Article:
This interpretation of the two book titles, perhaps illustrated with the two examples above, creates part of the mystique around HCB.  He nursed this mystique.  It is said that he buried a small box of negatives – individual negatives cut from whole rolls – in his garden before the outbreak of World War II.  The mystique is augmented, as some of these negatives are among his most celebrated.  They date from the 1920s and 30s and are in many cases iconic.  However, in saving individual negatives only, as opposed to entire rolls of film, you cannot see, if he took 30 photographs to get the one with the bicycle…. Perhaps there was one with a pedestrian, one with a pram, one with a car, and so forth, and he selected the one with the bicycle.  There is no way of knowing how the decisive moment was achieved.  How many shots it took before the  bicycle came along.  It is more than likely that there would have been several photographs from the same spot before the bicycle came along.  We will never know, and I am convinced that HCB liked it that way.  The box of individual negatives contributed greatly to the legend that he became and cemented in his followers his incredible ability to compose every frame perfectly every time.  We will never know how many photographs of the same scene would have appeared over and over again with variations in the key moving elements, until the right one came along and the decisive moment occurred.

Why is this important you ask?  Well, I think the majority of HCB’s iconic images are actually very carefully composed frames with moving elements captured just at the right time.  As opposed to simply lifting the camera at the right second and by magic shooting at the same time as designing the composition within the frame, as would be the case with the ‘photographer on the run’.

This is by no means a scientific analysis of the master’s work, nor is it a critique of the man’s incredible skill and his wonderful photographs, it is my interpretation of how he nursed his own legend and at the same time suggested that compositional, framing elements were everything, but that the fraction of a second when the decisive moment happened was also everything and somehow the compositional elements came together with the moving elements in a decisive moment, in a spontaneous, not pre-planned fashion.  This is pure fabrication.  Perfect composition, lighting and the moving elements do not just come together in the 1/125th of a second that one might shoot in today, or the 1/50th of a second that HCB would have shot at in the middle of the last century.  Yes, it can happen.  Yes, experience will help with the composition elements.  But it is not something that happens over and over again and just for HCB.

I am not suggesting that HCB’s photographs are not mind-blowing and that the sheer volume of his incredible photographs are not awe-inspiring for any photographer, what I am saying is that a great number of his photographs are carefully composed in advance and taken once the moving, critical element entered the frame in exactly the right position and the shutter was pushed.  Of course, lots of HCB’s photographs are absolutely taken on the run, but often the compositional elements are not quite as strong, and the action, or the moving elements, as I call them, tend to be a little more centered in the frame, as would be natural, if you see something happening, you raise and point your camera, and press the shutter, all in a matter of a split second.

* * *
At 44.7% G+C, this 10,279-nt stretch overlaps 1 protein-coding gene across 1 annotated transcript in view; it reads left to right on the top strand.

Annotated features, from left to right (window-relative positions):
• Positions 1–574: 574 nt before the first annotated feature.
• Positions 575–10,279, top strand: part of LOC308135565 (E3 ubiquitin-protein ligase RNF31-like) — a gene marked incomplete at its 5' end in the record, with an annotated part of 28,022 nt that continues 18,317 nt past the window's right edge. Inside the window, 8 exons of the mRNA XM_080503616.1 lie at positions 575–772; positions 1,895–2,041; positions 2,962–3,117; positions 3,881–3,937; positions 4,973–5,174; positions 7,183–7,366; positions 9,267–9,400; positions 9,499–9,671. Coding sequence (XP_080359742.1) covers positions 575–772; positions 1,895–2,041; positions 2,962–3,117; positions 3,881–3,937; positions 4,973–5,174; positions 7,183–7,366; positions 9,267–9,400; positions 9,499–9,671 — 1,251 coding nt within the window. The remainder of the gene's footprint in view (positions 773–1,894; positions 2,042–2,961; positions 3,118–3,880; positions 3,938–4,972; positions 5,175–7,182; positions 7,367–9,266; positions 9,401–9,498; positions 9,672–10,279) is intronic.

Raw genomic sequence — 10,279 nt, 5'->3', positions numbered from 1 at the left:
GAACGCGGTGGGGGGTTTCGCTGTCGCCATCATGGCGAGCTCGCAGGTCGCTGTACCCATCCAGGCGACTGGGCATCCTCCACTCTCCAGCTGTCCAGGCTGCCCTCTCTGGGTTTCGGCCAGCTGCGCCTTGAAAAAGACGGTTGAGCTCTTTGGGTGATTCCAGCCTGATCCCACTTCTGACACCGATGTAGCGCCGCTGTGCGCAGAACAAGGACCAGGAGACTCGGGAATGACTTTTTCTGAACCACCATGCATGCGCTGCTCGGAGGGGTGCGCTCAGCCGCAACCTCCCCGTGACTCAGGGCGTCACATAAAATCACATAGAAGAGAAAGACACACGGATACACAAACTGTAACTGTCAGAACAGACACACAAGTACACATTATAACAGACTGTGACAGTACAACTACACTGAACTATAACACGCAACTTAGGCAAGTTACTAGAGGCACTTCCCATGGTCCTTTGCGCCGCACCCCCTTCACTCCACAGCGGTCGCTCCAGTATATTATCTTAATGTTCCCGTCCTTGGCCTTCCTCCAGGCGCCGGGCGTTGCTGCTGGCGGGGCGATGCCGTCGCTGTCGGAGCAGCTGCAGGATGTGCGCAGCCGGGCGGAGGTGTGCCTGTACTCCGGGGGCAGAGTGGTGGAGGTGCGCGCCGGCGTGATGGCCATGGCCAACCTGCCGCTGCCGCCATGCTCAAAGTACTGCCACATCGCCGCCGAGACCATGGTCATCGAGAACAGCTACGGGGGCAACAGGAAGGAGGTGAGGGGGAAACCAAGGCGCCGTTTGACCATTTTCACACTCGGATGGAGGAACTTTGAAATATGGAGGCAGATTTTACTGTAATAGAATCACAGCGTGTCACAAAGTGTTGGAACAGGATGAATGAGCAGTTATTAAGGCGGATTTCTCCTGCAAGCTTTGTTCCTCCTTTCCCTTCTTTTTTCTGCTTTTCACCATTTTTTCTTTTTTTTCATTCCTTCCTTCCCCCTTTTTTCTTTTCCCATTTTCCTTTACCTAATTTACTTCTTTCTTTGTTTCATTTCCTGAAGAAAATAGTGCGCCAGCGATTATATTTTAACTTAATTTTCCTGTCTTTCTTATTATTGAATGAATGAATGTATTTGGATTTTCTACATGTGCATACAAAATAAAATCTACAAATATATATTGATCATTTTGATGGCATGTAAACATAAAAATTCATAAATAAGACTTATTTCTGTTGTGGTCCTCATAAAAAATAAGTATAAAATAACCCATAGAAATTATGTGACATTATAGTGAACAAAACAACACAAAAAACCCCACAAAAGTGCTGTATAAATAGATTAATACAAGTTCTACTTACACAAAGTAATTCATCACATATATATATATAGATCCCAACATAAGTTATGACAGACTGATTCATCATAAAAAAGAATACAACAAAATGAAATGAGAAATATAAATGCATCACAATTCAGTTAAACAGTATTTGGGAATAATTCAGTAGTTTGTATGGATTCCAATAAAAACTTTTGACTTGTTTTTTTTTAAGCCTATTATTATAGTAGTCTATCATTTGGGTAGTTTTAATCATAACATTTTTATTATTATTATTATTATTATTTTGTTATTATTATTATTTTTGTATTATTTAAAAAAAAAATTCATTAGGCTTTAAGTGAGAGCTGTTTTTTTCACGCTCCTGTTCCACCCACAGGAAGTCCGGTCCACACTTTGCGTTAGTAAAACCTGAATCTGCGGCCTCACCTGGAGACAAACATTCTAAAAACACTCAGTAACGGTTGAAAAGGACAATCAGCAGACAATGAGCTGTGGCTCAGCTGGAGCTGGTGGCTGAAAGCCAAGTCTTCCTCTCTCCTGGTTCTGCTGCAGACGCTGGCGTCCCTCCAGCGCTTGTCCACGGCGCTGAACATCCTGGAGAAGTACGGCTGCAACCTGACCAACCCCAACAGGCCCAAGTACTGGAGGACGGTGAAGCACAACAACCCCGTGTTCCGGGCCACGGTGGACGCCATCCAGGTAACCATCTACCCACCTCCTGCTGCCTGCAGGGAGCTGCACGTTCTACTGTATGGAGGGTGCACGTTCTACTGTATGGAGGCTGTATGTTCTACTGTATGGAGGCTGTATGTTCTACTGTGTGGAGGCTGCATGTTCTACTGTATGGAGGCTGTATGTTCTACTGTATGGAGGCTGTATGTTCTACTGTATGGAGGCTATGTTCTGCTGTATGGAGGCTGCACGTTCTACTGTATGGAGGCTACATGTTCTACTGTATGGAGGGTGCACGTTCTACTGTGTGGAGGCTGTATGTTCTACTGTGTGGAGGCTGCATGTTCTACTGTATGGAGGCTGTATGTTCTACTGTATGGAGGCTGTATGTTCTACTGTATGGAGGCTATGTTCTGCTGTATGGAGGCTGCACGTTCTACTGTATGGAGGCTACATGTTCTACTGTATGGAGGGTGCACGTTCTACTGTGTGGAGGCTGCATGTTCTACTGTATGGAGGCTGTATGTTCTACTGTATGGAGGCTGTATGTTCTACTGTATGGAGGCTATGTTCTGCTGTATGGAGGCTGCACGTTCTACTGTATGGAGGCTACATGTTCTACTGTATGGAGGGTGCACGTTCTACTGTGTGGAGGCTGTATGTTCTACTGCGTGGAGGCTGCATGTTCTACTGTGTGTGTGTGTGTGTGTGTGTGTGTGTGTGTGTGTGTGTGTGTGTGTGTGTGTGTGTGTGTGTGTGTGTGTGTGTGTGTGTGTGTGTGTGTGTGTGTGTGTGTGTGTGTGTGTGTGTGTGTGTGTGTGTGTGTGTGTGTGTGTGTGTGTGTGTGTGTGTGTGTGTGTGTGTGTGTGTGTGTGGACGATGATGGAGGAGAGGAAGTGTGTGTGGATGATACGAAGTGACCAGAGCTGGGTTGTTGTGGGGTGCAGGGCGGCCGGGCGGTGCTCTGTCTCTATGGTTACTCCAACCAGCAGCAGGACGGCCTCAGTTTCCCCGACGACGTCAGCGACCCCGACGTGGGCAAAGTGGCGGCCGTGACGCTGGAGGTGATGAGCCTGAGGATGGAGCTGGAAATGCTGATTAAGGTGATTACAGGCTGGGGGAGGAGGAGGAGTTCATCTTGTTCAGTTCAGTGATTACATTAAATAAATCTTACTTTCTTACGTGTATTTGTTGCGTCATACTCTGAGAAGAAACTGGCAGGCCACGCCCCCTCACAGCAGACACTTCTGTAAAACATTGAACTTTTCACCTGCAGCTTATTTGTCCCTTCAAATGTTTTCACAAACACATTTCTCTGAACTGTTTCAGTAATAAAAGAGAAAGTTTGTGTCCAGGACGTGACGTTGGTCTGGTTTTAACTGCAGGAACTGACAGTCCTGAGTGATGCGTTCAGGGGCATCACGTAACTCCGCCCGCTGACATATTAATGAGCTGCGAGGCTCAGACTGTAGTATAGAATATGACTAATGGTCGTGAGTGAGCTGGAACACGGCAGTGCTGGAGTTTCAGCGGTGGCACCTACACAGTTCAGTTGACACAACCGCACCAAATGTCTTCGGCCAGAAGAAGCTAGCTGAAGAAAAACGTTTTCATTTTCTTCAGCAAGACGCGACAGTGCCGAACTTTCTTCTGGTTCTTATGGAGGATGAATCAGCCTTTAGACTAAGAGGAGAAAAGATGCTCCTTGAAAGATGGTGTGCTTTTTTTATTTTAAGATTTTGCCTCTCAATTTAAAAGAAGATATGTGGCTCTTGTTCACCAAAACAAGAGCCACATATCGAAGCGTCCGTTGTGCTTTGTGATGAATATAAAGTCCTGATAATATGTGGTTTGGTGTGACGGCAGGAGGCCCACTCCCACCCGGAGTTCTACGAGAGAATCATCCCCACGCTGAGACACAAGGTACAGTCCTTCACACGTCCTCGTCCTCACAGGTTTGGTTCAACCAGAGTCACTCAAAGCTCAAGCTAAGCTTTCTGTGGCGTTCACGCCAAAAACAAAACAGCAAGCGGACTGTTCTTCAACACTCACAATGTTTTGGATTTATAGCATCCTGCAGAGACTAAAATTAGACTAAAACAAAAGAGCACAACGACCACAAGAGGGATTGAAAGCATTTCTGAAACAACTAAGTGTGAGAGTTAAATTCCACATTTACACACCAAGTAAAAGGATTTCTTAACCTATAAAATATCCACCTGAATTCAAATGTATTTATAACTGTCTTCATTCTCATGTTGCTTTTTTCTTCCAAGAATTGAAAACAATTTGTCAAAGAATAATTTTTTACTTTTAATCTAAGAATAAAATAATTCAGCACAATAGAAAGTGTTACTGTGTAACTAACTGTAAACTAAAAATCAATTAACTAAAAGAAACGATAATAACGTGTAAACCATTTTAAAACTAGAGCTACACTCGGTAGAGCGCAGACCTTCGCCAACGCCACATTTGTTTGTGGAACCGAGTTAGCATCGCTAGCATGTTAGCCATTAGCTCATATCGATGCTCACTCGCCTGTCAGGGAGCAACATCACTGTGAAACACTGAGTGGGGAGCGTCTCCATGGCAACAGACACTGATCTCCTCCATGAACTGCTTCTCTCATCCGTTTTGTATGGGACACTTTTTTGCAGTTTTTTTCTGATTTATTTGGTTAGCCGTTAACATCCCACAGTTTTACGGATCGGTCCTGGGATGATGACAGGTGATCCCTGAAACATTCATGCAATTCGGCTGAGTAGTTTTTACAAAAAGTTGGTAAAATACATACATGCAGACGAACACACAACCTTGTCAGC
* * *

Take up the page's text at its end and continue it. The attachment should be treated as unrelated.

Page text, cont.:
In conclusion:  HCB did both the well-composed decisive moment photographs and the images on the run photographs.  So, perhaps it is appropriate that his collection of photographs published to such great effect in 1952, in a somewhat convoluted manner had both titles.  The result is a collection of both carefully composed images, where behind the scenes, an entire roll might have been committed to get just the right moving element, and images that were a result of a split second decision to shoot, where a roll might actually contain 36 completely different photographs.

HCB was superb at supporting his own legend, and had a reputation for harshly critiquing mentees who broke his rules for strict composition and perfect timing for the moving elements.  He was a great photographer, but the legend that all his photographs were split-second decisions, where he just happened to be exactly in the right place, in the exact right position, in the 1/50th of a second where the whole thing came together in his view-finder just so, is entirely the stuff of legend and a carefully nurtured legend at that, which HCB seems to have enjoyed thoroughly.  His writings, his quotations, his legendary privacy, hatred of having his picture taken, all have fed the reputation and formed the iconic legacy that he enjoyed during his lifetime, and beyond.

One of his more famous quotes reads:

“For me the camera is a sketch book, an instrument of intuition and spontaneity, the master of the instant which, in visual terms, questions and decides simultaneously. In order to ‘give a meaning’ to the world, one has to feel oneself involved in what one frames through the viewfinder. This attitude requires concentration, a discipline of mind, sensitivity, and a sense of geometry – it is by great economy of means that one arrives at simplicity of expression”.

 This is the stuff of legend, and for the average photographer the kind of stuff that makes the knees knock and the hands shake.  And while it can certainly happen, it is the exception rather than the rule, because as a rule with HCB, composition came first, and more often than not, the moving elements were the result of patience and multiple efforts before achieving the final result.  The quote is revisionist, and designed to further fuel the legend.

It doesn’t diminish the value or the incredible number of magnificent photographs that the master produced during his long career, but it does make him human.  At least a little more human than the legend might otherwise suggest.

Harbel